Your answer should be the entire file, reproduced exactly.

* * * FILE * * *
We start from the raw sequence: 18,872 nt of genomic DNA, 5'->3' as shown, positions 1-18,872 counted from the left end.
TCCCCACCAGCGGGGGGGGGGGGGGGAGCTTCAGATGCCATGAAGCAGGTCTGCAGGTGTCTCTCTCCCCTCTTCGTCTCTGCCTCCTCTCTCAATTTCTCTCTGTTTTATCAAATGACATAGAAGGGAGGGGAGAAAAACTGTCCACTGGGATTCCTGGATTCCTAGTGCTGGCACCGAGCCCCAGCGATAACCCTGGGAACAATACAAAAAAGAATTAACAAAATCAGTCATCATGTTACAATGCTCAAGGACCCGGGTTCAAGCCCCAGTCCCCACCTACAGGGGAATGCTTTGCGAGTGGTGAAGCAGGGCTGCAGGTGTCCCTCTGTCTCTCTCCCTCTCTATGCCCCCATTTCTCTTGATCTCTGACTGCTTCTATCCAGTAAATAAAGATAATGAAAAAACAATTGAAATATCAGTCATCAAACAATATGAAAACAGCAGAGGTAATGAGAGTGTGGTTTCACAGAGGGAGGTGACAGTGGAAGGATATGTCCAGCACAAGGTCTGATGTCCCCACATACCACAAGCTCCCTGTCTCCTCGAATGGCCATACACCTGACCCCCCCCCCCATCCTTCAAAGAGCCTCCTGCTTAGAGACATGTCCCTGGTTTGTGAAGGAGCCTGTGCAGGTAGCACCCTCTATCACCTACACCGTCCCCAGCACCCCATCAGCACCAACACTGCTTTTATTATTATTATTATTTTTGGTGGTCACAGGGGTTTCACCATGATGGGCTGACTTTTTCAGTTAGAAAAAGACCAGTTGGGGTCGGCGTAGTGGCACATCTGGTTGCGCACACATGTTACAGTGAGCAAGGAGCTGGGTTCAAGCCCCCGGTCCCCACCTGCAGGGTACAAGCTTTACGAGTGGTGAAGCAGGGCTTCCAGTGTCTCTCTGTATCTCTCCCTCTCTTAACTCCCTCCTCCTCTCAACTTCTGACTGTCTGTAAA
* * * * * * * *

We start from the raw sequence: 18,872 nt of genomic DNA, 5'->3' as shown, positions 1-18,872 counted from the left end.
TCCCCACCAGCGGGGGGGGGGGGGGGAGCTTCAGATGCCATGAAGCAGGTCTGCAGGTGTCTCTCTCCCCTCTTCGTCTCTGCCTCCTCTCTCAATTTCTCTCTGTTTTATCAAATGACATAGAAGGGAGGGGAGAAAAACTGTCCACTGGGATTCCTGGATTCCTAGTGCTGGCACCGAGCCCCAGCGATAACCCTGGGAACAATACAAAAAAGAATTAACAAAATCAGTCATCATGTTACAATGCTCAAGGACCCGGGTTCAAGCCCCAGTCCCCACCTACAGGGGAATGCTTTGCGAGTGGTGAAGCAGGGCTGCAGGTGTCCCTCTGTCTCTCTCCCTCTCTATGCCCCCATTTCTCTTGATCTCTGACTGCTTCTATCCAGTAAATAAAGATAATGAAAAAACAATTGAAATATCAGTCATCAAACAATATGAAAACAGCAGAGGTAATGAGAGTGTGGTTTCACAGAGGGAGGTGACAGTGGAAGGATATGTCCAGCACAAGGTCTGATGTCCCCACATACCACAAGCTCCCTGTCTCCTCGAATGGCCATACACCTGACCCCCCCCCCCATCCTTCAAAGAGCCTCCTGCTTAGAGACATGTCCCTGGTTTGTGAAGGAGCCTGTGCAGGTAGCACCCTCTATCACCTACACCGTCCCCAGCACCCCATCAGCACCAACACTGCTTTTATTATTATTATTATTTTTGGTGGTCACAGGGGTTTCACCATGATGGGCTGACTTTTTCAGTTAGAAAAAGACCAGTTGGGGTCGGCGTAGTGGCACATCTGGTTGCGCACACATGTTACAGTGAGCAAGGAGCTGGGTTCAAGCCCCCGGTCCCCACCTGCAGGGTACAAGCTTTACGAGTGGTGAAGCAGGGCTTCCAGTGTCTCTCTGTATCTCTCCCTCTCTTAACTCCCTCCTCCTCTCAACTTCTGACTGTCTGTAAA